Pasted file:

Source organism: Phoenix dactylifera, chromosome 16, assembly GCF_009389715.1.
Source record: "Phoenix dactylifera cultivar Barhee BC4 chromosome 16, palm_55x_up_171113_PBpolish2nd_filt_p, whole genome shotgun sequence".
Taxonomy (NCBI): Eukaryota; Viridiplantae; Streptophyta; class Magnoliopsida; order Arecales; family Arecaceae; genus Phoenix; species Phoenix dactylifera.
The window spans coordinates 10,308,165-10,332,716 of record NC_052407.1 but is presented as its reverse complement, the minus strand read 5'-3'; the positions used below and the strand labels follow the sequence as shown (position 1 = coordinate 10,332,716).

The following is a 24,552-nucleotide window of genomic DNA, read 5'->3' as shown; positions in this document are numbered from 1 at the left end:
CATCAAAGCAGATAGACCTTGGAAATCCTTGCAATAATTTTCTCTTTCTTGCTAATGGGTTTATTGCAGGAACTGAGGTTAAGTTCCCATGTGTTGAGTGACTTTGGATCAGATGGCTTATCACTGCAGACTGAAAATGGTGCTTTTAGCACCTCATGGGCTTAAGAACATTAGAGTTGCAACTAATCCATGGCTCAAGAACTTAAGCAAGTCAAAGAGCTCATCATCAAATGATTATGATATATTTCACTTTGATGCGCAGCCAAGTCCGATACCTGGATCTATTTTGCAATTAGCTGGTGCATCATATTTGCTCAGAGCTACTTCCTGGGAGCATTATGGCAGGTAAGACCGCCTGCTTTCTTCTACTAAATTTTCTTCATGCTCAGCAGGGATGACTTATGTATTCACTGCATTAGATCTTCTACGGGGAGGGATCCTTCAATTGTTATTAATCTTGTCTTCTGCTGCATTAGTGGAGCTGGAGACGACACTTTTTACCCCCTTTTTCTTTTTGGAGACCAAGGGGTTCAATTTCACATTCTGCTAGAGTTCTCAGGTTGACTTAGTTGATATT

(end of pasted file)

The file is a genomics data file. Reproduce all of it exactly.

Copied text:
Source organism: Phoenix dactylifera, chromosome 16, assembly GCF_009389715.1.
Source record: "Phoenix dactylifera cultivar Barhee BC4 chromosome 16, palm_55x_up_171113_PBpolish2nd_filt_p, whole genome shotgun sequence".
Taxonomy (NCBI): Eukaryota; Viridiplantae; Streptophyta; class Magnoliopsida; order Arecales; family Arecaceae; genus Phoenix; species Phoenix dactylifera.
The window spans coordinates 10,308,165-10,332,716 of record NC_052407.1 but is presented as its reverse complement, the minus strand read 5'-3'; the positions used below and the strand labels follow the sequence as shown (position 1 = coordinate 10,332,716).

The following is a 24,552-nucleotide window of genomic DNA, read 5'->3' as shown; positions in this document are numbered from 1 at the left end:
CATCAAAGCAGATAGACCTTGGAAATCCTTGCAATAATTTTCTCTTTCTTGCTAATGGGTTTATTGCAGGAACTGAGGTTAAGTTCCCATGTGTTGAGTGACTTTGGATCAGATGGCTTATCACTGCAGACTGAAAATGGTGCTTTTAGCACCTCATGGGCTTAAGAACATTAGAGTTGCAACTAATCCATGGCTCAAGAACTTAAGCAAGTCAAAGAGCTCATCATCAAATGATTATGATATATTTCACTTTGATGCGCAGCCAAGTCCGATACCTGGATCTATTTTGCAATTAGCTGGTGCATCATATTTGCTCAGAGCTACTTCCTGGGAGCATTATGGCAGGTAAGACCGCCTGCTTTCTTCTACTAAATTTTCTTCATGCTCAGCAGGGATGACTTATGTATTCACTGCATTAGATCTTCTACGGGGAGGGATCCTTCAATTGTTATTAATCTTGTCTTCTGCTGCATTAGTGGAGCTGGAGACGACACTTTTTACCCCCTTTTTCTTTTTGGAGACCAAGGGGTTCAATTTCACATTCTGCTAGAGTTCTCAGGTTGACTTAGTTGATATT